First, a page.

Upstart has another USP – it recovers its investment on you not on an annualized rate of return or any other such “fixed return” schemes based on your startup’s annual financials, but from your own income, spread over 10 years. There’s a formula involved which I shall not spend time explaining here, but the re-payment terms do tend to favour the student more than the investor. Suffice to say here that there is no fixed amount you have to return every year to your VC, irrespective of whether your business is working or failing. Students can use the funding not only to start up but also to pay off their student loans, among other things.
 
Upstart, formed by a team of ex-Googlers, is pitching to colleges and universities in the US, and is open to US citizens only, as of now.
 
But that’s not the point. I feel the idea can be, must be, duplicated in other countries. World over, there’s a need to create similar fund-raising eco-systems that specifically address students. Yes, we do need funds for the junior to middle-level professionals who have now turned entrepreneur; yes, we also need to fund plans put forth by semi-retired professionals. 
 
But most of all, we need to fund ideas put forth by the young across the world, if we want change. With 16-year-olds becoming CEOs in the digital world, this has become all the more imperative. For those of you who want to read up on the Upstart, please go to www.upstart.com.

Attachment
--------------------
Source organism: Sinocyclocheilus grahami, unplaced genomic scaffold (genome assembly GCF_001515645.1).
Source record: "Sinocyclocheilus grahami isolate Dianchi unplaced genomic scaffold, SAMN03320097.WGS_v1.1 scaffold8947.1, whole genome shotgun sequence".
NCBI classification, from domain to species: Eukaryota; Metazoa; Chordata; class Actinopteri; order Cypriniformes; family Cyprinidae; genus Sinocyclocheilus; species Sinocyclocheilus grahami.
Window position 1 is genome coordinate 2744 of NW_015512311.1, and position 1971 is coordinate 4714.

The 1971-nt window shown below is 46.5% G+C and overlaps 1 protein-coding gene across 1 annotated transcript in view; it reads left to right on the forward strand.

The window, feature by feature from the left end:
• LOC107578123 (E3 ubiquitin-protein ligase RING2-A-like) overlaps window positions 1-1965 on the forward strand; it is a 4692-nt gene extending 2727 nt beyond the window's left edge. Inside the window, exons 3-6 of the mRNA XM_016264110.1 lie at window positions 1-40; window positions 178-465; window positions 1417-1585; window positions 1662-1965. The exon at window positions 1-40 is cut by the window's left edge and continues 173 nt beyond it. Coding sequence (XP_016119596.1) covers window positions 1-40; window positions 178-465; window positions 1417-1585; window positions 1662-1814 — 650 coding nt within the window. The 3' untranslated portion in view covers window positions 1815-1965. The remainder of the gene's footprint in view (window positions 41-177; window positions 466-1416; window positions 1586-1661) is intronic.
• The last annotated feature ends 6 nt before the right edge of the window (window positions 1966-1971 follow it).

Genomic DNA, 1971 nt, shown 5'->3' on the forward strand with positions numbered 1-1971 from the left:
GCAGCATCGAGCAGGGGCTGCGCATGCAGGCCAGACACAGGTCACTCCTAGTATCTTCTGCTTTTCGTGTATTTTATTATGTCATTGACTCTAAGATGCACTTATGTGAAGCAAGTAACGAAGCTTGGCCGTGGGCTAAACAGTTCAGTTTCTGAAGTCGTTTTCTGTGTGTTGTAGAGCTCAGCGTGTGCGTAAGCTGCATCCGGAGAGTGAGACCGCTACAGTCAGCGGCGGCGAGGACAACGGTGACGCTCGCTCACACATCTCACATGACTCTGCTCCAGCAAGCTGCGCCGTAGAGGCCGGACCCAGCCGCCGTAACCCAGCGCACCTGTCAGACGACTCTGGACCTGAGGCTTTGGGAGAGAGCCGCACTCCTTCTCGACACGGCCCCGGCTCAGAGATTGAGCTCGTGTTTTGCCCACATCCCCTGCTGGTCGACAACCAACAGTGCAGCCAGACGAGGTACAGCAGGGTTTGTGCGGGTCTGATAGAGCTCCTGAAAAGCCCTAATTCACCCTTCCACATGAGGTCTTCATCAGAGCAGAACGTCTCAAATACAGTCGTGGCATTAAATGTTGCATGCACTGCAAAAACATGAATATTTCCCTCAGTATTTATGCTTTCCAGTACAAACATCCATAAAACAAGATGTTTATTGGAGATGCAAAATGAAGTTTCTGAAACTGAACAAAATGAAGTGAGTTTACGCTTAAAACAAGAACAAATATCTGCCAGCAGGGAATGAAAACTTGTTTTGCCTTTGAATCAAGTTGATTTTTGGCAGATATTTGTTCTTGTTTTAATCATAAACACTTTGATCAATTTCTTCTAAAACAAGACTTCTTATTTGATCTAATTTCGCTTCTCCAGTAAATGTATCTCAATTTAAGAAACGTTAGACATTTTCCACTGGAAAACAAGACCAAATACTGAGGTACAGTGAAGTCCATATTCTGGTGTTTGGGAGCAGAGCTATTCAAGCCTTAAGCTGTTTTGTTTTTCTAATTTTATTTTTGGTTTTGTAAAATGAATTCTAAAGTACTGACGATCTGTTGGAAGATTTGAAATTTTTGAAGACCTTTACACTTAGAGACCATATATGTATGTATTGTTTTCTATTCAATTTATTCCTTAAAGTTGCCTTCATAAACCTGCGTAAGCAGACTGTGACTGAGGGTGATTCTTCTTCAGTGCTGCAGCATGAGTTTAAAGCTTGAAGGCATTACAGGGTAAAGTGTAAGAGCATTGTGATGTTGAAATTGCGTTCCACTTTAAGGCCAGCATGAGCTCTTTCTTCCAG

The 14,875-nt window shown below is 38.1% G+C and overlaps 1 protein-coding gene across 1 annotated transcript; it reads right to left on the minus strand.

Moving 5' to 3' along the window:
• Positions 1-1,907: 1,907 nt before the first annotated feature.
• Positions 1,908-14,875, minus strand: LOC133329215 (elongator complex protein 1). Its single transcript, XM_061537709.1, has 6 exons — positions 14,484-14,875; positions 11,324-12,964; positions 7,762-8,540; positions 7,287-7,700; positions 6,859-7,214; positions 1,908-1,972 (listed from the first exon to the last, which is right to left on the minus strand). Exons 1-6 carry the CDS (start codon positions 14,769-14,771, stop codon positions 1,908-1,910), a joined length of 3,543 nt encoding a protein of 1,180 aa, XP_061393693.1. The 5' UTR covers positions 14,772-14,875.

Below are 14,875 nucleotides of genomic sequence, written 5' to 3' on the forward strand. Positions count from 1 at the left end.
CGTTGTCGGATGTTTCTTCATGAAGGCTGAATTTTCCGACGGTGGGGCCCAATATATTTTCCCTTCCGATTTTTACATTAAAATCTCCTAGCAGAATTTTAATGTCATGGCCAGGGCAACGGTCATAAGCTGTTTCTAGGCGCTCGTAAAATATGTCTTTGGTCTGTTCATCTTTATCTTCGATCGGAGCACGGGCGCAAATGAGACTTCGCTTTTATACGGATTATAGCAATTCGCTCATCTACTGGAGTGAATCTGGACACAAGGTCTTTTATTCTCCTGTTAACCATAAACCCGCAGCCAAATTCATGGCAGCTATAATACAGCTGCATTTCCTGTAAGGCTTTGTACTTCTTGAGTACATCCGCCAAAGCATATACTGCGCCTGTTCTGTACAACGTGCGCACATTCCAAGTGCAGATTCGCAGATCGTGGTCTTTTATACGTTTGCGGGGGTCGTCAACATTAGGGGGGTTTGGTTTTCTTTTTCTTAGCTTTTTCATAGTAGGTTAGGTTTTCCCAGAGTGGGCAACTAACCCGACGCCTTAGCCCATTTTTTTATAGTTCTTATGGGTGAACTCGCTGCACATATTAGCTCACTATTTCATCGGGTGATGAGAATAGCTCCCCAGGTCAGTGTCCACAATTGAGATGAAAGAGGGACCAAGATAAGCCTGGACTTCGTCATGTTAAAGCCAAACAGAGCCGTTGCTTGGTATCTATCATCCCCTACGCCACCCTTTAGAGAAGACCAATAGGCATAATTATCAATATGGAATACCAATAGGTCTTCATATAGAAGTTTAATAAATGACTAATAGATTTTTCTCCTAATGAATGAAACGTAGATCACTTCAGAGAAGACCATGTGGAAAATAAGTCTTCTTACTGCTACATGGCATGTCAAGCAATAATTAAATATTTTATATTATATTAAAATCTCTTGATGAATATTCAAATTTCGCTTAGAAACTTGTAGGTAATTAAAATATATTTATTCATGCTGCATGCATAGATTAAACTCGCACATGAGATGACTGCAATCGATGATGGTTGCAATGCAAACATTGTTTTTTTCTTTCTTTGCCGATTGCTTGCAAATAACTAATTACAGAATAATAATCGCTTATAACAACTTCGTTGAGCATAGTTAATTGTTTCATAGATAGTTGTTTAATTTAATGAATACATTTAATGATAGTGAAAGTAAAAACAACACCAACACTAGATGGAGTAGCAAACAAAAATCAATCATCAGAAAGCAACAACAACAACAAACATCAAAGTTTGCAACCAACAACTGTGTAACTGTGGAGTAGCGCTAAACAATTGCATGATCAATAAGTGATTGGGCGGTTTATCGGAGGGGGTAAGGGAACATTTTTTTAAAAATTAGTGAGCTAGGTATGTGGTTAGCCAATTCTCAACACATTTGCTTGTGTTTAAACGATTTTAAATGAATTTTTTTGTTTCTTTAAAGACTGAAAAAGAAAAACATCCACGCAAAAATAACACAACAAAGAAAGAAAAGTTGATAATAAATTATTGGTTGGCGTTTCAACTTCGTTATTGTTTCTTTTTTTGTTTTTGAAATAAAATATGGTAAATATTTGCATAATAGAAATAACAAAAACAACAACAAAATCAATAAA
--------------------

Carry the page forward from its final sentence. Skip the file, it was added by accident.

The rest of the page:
India’s VCs in bullock cart age
 
Just as an aside – do you know after the US, which are the countries high on the startups’ list? Israel and Brazil. Both host great startup climates. India, on the other hand, is way down somewhere. Compared to these countries, India’s seed funding and VC funding communities live in the bullock cart age. 
 
There are no kickstarter funds of note, many funders still do not even know the meaning of the word. And worse - try selling an Online idea to an Indian VC, his eyes glaze over from the time you mention the word, “Internet”.
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India’s VCs do not want to take any risks whatsoever to back new ideas. One thing I know as an Internet entrepreneur and adviser to some Online startups is that playing safe will get you nowhere.
 
Obviously, not all ideas will ever be financially successful. Yet, of the 12 you back, two will prove to be hugely successful and get back the returns on your investments not only in them but in the other 10 startups as well, and then some. Plus, of the other 10 startups you backed and lost, probably five will go on to prop up new startups, which may or may not be successful. 
 
In the end, it all works out to the betterment of everyone involved – the entrepreneur, the technologist, the investor and the consumer or user. The world thus becomes a better place to live in.